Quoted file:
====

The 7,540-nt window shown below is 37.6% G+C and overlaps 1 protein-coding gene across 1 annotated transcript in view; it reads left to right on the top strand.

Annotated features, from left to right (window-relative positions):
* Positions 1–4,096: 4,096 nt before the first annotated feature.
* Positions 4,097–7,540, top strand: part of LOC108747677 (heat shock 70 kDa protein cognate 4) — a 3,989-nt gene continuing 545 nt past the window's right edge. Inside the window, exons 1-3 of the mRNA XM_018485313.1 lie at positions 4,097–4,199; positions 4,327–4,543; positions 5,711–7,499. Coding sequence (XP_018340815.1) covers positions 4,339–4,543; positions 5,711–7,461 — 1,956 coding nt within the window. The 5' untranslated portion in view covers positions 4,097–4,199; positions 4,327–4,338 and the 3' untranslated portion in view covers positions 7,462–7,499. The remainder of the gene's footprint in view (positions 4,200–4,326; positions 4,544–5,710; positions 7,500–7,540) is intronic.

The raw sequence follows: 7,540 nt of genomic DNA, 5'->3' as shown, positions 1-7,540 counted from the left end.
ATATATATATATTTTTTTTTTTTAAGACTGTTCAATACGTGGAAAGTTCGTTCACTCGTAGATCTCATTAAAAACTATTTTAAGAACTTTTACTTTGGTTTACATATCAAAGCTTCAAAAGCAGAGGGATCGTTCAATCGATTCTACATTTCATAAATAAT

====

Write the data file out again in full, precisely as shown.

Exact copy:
The 7,540-nt window shown below is 37.6% G+C and overlaps 1 protein-coding gene across 1 annotated transcript in view; it reads left to right on the top strand.

Annotated features, from left to right (window-relative positions):
* Positions 1–4,096: 4,096 nt before the first annotated feature.
* Positions 4,097–7,540, top strand: part of LOC108747677 (heat shock 70 kDa protein cognate 4) — a 3,989-nt gene continuing 545 nt past the window's right edge. Inside the window, exons 1-3 of the mRNA XM_018485313.1 lie at positions 4,097–4,199; positions 4,327–4,543; positions 5,711–7,499. Coding sequence (XP_018340815.1) covers positions 4,339–4,543; positions 5,711–7,461 — 1,956 coding nt within the window. The 5' untranslated portion in view covers positions 4,097–4,199; positions 4,327–4,338 and the 3' untranslated portion in view covers positions 7,462–7,499. The remainder of the gene's footprint in view (positions 4,200–4,326; positions 4,544–5,710; positions 7,500–7,540) is intronic.

The raw sequence follows: 7,540 nt of genomic DNA, 5'->3' as shown, positions 1-7,540 counted from the left end.
ATATATATATATTTTTTTTTTTTAAGACTGTTCAATACGTGGAAAGTTCGTTCACTCGTAGATCTCATTAAAAACTATTTTAAGAACTTTTACTTTGGTTTACATATCAAAGCTTCAAAAGCAGAGGGATCGTTCAATCGATTCTACATTTCATAAATAAT